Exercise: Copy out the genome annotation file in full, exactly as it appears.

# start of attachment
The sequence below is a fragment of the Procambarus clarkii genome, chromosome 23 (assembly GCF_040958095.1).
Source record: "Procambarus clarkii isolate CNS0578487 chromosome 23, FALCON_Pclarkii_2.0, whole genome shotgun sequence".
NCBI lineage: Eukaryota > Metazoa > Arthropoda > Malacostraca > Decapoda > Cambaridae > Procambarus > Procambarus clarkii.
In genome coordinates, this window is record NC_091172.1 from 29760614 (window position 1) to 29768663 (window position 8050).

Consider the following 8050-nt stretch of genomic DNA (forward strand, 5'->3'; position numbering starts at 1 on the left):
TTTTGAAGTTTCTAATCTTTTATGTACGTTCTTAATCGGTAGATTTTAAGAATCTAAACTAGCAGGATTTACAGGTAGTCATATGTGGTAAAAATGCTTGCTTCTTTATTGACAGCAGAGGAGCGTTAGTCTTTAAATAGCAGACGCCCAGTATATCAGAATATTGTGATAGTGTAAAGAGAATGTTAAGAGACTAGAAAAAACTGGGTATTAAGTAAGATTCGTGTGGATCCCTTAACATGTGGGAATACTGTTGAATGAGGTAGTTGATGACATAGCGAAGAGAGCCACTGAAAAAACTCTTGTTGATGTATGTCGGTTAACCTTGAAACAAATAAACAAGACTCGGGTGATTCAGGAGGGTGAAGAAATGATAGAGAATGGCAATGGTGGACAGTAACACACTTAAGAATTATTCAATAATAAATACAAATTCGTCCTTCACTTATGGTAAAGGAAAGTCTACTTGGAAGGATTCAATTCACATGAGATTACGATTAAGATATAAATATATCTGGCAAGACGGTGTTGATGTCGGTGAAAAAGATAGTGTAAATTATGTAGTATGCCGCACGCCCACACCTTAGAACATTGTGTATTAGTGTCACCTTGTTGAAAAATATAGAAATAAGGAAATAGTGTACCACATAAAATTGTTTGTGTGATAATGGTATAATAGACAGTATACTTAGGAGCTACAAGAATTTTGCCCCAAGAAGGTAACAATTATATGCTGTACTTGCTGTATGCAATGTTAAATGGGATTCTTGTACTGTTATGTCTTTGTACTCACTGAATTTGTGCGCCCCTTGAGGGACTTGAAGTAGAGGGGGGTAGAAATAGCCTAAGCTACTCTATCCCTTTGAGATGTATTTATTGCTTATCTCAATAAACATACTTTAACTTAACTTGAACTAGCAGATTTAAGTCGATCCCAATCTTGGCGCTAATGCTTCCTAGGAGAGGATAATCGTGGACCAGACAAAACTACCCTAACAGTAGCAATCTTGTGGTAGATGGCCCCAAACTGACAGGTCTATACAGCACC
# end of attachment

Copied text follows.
The sequence below is a fragment of the Procambarus clarkii genome, chromosome 23 (assembly GCF_040958095.1).
Source record: "Procambarus clarkii isolate CNS0578487 chromosome 23, FALCON_Pclarkii_2.0, whole genome shotgun sequence".
NCBI lineage: Eukaryota > Metazoa > Arthropoda > Malacostraca > Decapoda > Cambaridae > Procambarus > Procambarus clarkii.
In genome coordinates, this window is record NC_091172.1 from 29760614 (window position 1) to 29768663 (window position 8050).

Consider the following 8050-nt stretch of genomic DNA (forward strand, 5'->3'; position numbering starts at 1 on the left):
TTTTGAAGTTTCTAATCTTTTATGTACGTTCTTAATCGGTAGATTTTAAGAATCTAAACTAGCAGGATTTACAGGTAGTCATATGTGGTAAAAATGCTTGCTTCTTTATTGACAGCAGAGGAGCGTTAGTCTTTAAATAGCAGACGCCCAGTATATCAGAATATTGTGATAGTGTAAAGAGAATGTTAAGAGACTAGAAAAAACTGGGTATTAAGTAAGATTCGTGTGGATCCCTTAACATGTGGGAATACTGTTGAATGAGGTAGTTGATGACATAGCGAAGAGAGCCACTGAAAAAACTCTTGTTGATGTATGTCGGTTAACCTTGAAACAAATAAACAAGACTCGGGTGATTCAGGAGGGTGAAGAAATGATAGAGAATGGCAATGGTGGACAGTAACACACTTAAGAATTATTCAATAATAAATACAAATTCGTCCTTCACTTATGGTAAAGGAAAGTCTACTTGGAAGGATTCAATTCACATGAGATTACGATTAAGATATAAATATATCTGGCAAGACGGTGTTGATGTCGGTGAAAAAGATAGTGTAAATTATGTAGTATGCCGCACGCCCACACCTTAGAACATTGTGTATTAGTGTCACCTTGTTGAAAAATATAGAAATAAGGAAATAGTGTACCACATAAAATTGTTTGTGTGATAATGGTATAATAGACAGTATACTTAGGAGCTACAAGAATTTTGCCCCAAGAAGGTAACAATTATATGCTGTACTTGCTGTATGCAATGTTAAATGGGATTCTTGTACTGTTATGTCTTTGTACTCACTGAATTTGTGCGCCCCTTGAGGGACTTGAAGTAGAGGGGGGTAGAAATAGCCTAAGCTACTCTATCCCTTTGAGATGTATTTATTGCTTATCTCAATAAACATACTTTAACTTAACTTGAACTAGCAGATTTAAGTCGATCCCAATCTTGGCGCTAATGCTTCCTAGGAGAGGATAATCGTGGACCAGACAAAACTACCCTAACAGTAGCAATCTTGTGGTAGATGGCCCCAAACTGACAGGTCTATACAGCACC